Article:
In 1995, a small fleet of innovative electric buses began running along 15-minute routes through a park at the northern end of Moscow. A decade later, a few dozen seaport cranes in Asia, a couple of light-rail trains in Europe, and a battalion of garbage trucks in the United States have joined their high-tech ranks.
A smattering of mass-transit vehicles and industrial machines may seem like one wimpy revolution, but revolutionary they are. Unlike most of their electric relatives, these vehicles all share one key attribute: they don't run on batteries. Instead, they are powered by ultracapacitors, which are souped-up versions of that tried-and-true workhorse of electrical engineering, the capacitor.
A bank of ultracapacitors releases a burst of energy to help a crane heave its load aloft; they then capture energy released during the descent to recharge. Buses, trams, and garbage trucks powered by the devices all run for short stretches before stopping, and it's during braking that the ultracapacitors can partially recharge themselves from the energy that's normally wasted, giving the vehicles much of the juice they need to get to their next destinations.
Because no chemical reaction is involved, ultracapacitors--also known as supercapacitors and double-layer capacitors--are much more effective at rapid, regenerative energy storage than chemical batteries are. What's more, rechargeable batteries usually degrade within a few thousand charge-discharge cycles. In a given year, a light-rail vehicle might go through as many as 300 000 charging cycles, which is far more than a battery can handle. (Although flywheel energy-storage systems can be used to get around that difficulty, a heavy and complicated transmission system is needed to transfer the energy.)
The synergy between batteries and capacitors--two of the sturdiest and oldest components of electrical engineering--has been growing, to the point where ultracapacitors may soon be almost as indispensable to portable electricity as batteries are now.
Ultracapacitors are already all over the place. Millions of them provide backup power for the memory used in microcomputers and cellphones. They also supply brief bursts of energy to numerous consumer products containing batteries. In a camera, for example, an ultracapacitor can extend battery life by providing the oomph for power-intensive functions, like zooming in for a close-up.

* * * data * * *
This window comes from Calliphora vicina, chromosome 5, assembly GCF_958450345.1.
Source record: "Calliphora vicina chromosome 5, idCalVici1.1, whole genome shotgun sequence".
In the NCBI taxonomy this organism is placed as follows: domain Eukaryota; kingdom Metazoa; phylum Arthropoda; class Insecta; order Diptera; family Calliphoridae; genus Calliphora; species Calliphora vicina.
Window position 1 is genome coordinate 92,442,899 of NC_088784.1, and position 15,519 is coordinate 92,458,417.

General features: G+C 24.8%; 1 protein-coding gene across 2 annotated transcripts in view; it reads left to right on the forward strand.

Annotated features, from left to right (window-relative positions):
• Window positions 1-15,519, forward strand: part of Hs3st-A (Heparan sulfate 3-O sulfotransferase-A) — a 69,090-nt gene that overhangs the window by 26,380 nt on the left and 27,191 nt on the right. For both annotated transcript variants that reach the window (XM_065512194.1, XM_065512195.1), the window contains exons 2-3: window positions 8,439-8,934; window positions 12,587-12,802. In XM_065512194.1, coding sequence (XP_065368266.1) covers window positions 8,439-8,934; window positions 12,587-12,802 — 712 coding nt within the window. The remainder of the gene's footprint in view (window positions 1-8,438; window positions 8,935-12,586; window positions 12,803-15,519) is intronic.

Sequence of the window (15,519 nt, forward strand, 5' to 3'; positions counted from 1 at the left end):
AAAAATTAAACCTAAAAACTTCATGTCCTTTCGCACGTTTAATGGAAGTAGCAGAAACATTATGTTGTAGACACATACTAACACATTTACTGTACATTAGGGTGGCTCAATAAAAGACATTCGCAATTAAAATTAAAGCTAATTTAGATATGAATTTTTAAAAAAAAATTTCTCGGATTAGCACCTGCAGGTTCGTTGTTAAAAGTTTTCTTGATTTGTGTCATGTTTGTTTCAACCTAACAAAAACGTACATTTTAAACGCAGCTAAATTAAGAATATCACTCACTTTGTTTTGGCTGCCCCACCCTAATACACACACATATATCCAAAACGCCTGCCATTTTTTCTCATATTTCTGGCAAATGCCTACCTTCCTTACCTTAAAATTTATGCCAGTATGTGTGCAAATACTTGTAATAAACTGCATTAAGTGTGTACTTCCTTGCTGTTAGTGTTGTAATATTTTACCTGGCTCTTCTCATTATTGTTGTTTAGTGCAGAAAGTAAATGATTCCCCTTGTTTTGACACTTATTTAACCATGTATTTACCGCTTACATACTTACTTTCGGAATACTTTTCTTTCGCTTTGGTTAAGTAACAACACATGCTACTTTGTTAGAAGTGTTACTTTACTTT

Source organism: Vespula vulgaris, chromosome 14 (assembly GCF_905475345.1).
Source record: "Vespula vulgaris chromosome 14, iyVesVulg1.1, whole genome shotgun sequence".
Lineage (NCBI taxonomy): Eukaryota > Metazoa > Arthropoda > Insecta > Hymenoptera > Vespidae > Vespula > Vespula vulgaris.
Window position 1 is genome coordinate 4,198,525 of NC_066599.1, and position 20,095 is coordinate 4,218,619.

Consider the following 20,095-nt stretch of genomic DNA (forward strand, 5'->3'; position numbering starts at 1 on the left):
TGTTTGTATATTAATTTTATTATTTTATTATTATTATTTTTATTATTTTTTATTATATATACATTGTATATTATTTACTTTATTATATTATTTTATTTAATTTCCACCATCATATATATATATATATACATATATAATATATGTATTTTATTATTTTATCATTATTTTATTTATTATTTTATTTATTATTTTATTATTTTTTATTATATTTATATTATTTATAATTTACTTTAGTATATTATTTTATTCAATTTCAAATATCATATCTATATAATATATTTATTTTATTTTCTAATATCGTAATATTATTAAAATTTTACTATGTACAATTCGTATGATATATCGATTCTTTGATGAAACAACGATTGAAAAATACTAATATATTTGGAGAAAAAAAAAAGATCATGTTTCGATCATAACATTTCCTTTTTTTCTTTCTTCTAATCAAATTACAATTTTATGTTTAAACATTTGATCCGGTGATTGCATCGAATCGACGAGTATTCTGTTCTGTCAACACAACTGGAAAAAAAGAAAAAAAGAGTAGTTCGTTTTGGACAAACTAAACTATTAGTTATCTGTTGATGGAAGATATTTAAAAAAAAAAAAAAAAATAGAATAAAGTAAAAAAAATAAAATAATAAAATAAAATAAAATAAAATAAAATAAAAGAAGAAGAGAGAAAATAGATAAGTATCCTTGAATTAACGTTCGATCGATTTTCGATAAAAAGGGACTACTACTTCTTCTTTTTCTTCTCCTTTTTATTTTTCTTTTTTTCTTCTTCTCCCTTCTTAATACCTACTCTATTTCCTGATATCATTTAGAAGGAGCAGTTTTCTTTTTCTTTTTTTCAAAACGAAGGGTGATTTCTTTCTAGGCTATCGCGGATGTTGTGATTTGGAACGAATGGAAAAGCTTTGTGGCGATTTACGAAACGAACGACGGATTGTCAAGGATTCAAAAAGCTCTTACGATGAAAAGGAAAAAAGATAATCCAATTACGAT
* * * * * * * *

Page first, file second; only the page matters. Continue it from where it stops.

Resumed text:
Perhaps most exciting is what ultracapacitors could do for electric cars. They're being explored as replacements for the batteries in hybrid cars. In ordinary cars, they could help level the load on the battery by powering acceleration and recovering energy during braking. Most deadly to the life of a battery are the moments when it is subjected to high-current pulses and charged or discharged too quickly. Conveniently, delivering or accepting power during short-duration events is the ultracapacitor's strongest suit. And because capacitors function well in temperatures as low as –40 C, they can give electric cars a boost in cold weather, when batteries are at their worst.
Commercially available ultracapacitors already address those needs to some extent and can provide many times the power of batteries of the same weight or size. But in terms of the amount of energy they can hold, ultracapacitors lag far behind. The major difference is that batteries store energy in the bulk of their material, whereas all forms of capacitors store energy only on the surface of a material. Like a battery, an ultracapacitor is filled with an ionic solution--an electrolyte--and its current collectors attach to the electrodes and conduct current to and from them. The collectors are coated with a thin film of activated carbon that has orders of magnitude more surface area than ordinary capacitors. The amount of surface area in ultracapacitor designs has so far been constrained by the limitations in the porosity of the activated carbon.
The innovation that my colleagues John Kassakian and Riccardo Signorelli and I have pursued at MIT is to replace the activated carbon with a dense, microscopic forest of carbon nanotubes that is grown directly on the surface of the current collector. We think--and our work so far supports our theory--that by doing so, we can create a device that can hold up to 50 percent as much electrical energy as a comparably sized battery. This feat would allow ultracapacitors to supplant batteries in a number of mainstream applications.